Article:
While one wouldn't know it by looking at the BLS' jobs report, which in November showed that a whopping 256K jobs were added, the JOLTS report issued moments ago showed a vastly different picture, one which if one didn't know better would suggest that the US labor market hit a brick wall. Why? Because according to JOLTS, traditionally Janet Yellen's favorite labor market report, job openings in November plunged by a massive 561K, from an upward revised 7.361MM to 6.800MM, the lowest monthly total since February 2018...
... the biggest sequential drop since August 2015...
... and the biggest annual drop since the financial crisis!
Is it possible that the BLS was simply caught fabricating data? Certainly: as a reminder, it was back in September 2013 that we caught the BLS lying about labor market data precisely when looking at the JOLTS report, although it is just as likely that after overrepresenting the strength of the labor market for the past two years, the BLS decided to finally catch down to reality at the end of 2019.
Commenting on the data, the BLS said that the job openings level decreased for total private (-520,000) and edged down for government (-42,000). The largest decreases in job openings were in retail trade (-139,000) and construction (-112,000). The number of job openings fell in the South and Midwest regions.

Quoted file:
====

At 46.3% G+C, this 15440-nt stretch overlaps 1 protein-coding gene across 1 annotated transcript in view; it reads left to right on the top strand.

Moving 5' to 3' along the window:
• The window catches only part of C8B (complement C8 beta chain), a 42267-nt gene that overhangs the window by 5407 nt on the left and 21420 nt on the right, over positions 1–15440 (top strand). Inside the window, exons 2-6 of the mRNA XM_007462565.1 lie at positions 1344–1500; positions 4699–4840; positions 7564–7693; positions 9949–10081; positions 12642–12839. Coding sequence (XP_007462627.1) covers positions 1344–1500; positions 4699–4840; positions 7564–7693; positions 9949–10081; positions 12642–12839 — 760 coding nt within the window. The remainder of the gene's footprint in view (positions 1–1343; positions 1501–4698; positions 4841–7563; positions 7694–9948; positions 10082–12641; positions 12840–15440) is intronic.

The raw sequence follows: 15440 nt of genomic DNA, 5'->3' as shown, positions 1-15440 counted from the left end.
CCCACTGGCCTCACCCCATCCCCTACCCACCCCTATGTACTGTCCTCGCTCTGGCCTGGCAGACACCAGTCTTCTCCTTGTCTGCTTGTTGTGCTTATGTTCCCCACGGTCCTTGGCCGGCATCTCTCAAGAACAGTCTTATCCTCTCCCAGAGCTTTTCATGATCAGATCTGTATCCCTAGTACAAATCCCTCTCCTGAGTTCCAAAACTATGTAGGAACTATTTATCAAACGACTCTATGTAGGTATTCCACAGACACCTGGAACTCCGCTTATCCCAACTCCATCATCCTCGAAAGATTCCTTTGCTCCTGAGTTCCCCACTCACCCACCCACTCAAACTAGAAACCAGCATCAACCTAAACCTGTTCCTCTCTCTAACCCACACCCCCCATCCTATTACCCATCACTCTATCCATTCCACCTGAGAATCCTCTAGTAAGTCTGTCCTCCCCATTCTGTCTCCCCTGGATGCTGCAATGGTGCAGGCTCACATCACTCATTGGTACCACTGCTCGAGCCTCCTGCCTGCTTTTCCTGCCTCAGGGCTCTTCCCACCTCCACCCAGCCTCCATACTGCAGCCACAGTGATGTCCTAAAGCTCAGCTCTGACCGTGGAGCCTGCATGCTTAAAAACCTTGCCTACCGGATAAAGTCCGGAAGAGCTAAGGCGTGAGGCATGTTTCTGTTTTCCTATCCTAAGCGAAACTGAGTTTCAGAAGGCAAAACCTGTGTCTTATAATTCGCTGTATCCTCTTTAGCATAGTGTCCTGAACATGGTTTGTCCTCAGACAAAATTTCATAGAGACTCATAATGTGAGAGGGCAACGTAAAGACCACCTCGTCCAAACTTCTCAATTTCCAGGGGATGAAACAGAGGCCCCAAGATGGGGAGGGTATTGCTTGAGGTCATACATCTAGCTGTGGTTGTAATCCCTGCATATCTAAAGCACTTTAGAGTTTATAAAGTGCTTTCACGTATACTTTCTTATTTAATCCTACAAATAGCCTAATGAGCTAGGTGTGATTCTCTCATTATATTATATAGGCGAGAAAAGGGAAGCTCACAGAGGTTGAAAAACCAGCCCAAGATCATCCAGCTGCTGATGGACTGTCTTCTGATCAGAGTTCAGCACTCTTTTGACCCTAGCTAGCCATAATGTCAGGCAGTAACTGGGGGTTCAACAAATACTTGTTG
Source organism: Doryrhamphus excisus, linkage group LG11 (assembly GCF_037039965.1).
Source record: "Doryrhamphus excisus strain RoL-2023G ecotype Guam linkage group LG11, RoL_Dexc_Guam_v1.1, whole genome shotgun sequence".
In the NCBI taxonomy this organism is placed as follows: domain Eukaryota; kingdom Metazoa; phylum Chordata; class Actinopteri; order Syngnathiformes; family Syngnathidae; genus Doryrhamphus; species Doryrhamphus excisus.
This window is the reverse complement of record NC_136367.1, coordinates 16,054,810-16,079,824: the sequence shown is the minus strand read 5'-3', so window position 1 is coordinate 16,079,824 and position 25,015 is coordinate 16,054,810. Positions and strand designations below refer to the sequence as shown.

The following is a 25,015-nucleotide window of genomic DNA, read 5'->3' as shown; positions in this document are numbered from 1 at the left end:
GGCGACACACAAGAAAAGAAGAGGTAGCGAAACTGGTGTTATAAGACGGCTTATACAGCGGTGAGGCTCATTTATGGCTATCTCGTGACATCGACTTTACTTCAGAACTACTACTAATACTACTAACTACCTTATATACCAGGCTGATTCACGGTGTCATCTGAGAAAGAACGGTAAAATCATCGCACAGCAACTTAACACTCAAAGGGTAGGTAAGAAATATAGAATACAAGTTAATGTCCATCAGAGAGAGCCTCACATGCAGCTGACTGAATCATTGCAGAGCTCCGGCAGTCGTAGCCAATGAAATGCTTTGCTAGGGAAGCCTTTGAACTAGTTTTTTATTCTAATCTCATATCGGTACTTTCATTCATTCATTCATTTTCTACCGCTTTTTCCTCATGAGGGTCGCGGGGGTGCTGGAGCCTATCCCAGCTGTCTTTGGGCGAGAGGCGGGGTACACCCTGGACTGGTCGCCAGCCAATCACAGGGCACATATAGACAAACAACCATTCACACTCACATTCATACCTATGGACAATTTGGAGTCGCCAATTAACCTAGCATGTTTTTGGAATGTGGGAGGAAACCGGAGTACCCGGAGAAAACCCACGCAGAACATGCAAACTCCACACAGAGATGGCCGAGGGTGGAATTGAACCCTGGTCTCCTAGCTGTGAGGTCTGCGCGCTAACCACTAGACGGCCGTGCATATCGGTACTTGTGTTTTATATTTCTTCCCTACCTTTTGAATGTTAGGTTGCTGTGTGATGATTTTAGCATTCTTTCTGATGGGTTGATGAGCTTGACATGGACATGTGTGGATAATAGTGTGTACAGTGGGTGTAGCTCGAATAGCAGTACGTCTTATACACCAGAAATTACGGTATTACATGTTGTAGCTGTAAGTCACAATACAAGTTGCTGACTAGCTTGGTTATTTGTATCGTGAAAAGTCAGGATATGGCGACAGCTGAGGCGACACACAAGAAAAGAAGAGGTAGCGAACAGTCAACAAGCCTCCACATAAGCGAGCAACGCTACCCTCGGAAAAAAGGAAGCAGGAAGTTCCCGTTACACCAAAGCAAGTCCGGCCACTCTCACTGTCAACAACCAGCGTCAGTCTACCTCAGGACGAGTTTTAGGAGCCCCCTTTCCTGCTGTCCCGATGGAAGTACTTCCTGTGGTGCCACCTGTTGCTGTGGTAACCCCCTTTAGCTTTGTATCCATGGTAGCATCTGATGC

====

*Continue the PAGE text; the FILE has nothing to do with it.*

That said, there was a silver lining to today's report: even at 6.8MM job openings this was still well above the total number of unemployed workers; in fact in November was the 21st consecutive month in which job openings surpassed unemployed workers.
Some more good news: the number of hires in November actually rose by 39K, and remains slightly above where the cumulative change in payrolls over the past 12 months suggests it should be.
Still, despite these two offsets, the near record plunge in job openings is a very loud, and very clear signal that something is breaking in the labor market, and if this trend continues, then the next logical escalation is a surge in layoffs as US employers retrench and force their existing workers to boost their productivity further.
Needless to say, a nearly 600K drop in job openings is not something one would see if the economy was firing on all cylinders as the stock market represents every single day.